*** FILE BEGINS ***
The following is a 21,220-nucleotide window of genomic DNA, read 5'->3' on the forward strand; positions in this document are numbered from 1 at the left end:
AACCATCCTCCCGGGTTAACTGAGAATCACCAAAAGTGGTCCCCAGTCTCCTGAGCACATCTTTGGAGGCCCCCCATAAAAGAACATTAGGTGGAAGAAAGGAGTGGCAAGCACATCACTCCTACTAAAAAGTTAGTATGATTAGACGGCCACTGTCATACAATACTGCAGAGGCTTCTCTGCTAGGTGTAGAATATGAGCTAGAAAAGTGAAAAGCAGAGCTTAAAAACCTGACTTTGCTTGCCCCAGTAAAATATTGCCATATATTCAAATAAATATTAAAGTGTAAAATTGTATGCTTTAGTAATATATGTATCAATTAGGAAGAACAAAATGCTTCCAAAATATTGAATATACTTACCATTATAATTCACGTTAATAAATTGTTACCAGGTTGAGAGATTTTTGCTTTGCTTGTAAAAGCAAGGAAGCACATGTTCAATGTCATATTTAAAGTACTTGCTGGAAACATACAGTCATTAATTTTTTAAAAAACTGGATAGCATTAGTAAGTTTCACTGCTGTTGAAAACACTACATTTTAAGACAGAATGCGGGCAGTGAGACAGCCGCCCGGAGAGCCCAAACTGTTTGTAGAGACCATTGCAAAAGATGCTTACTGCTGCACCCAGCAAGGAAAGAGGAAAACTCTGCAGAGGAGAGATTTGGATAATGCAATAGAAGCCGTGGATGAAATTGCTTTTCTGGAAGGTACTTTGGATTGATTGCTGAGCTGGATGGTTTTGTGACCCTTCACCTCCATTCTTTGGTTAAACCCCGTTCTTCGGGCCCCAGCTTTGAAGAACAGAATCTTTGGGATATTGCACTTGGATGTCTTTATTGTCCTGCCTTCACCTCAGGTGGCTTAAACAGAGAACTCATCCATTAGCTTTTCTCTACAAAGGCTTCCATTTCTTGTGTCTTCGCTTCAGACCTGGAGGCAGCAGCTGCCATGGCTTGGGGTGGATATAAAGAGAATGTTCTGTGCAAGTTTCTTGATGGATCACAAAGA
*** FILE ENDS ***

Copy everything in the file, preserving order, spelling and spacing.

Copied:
The following is a 21,220-nucleotide window of genomic DNA, read 5'->3' on the forward strand; positions in this document are numbered from 1 at the left end:
AACCATCCTCCCGGGTTAACTGAGAATCACCAAAAGTGGTCCCCAGTCTCCTGAGCACATCTTTGGAGGCCCCCCATAAAAGAACATTAGGTGGAAGAAAGGAGTGGCAAGCACATCACTCCTACTAAAAAGTTAGTATGATTAGACGGCCACTGTCATACAATACTGCAGAGGCTTCTCTGCTAGGTGTAGAATATGAGCTAGAAAAGTGAAAAGCAGAGCTTAAAAACCTGACTTTGCTTGCCCCAGTAAAATATTGCCATATATTCAAATAAATATTAAAGTGTAAAATTGTATGCTTTAGTAATATATGTATCAATTAGGAAGAACAAAATGCTTCCAAAATATTGAATATACTTACCATTATAATTCACGTTAATAAATTGTTACCAGGTTGAGAGATTTTTGCTTTGCTTGTAAAAGCAAGGAAGCACATGTTCAATGTCATATTTAAAGTACTTGCTGGAAACATACAGTCATTAATTTTTTAAAAAACTGGATAGCATTAGTAAGTTTCACTGCTGTTGAAAACACTACATTTTAAGACAGAATGCGGGCAGTGAGACAGCCGCCCGGAGAGCCCAAACTGTTTGTAGAGACCATTGCAAAAGATGCTTACTGCTGCACCCAGCAAGGAAAGAGGAAAACTCTGCAGAGGAGAGATTTGGATAATGCAATAGAAGCCGTGGATGAAATTGCTTTTCTGGAAGGTACTTTGGATTGATTGCTGAGCTGGATGGTTTTGTGACCCTTCACCTCCATTCTTTGGTTAAACCCCGTTCTTCGGGCCCCAGCTTTGAAGAACAGAATCTTTGGGATATTGCACTTGGATGTCTTTATTGTCCTGCCTTCACCTCAGGTGGCTTAAACAGAGAACTCATCCATTAGCTTTTCTCTACAAAGGCTTCCATTTCTTGTGTCTTCGCTTCAGACCTGGAGGCAGCAGCTGCCATGGCTTGGGGTGGATATAAAGAGAATGTTCTGTGCAAGTTTCTTGATGGATCACAAAGA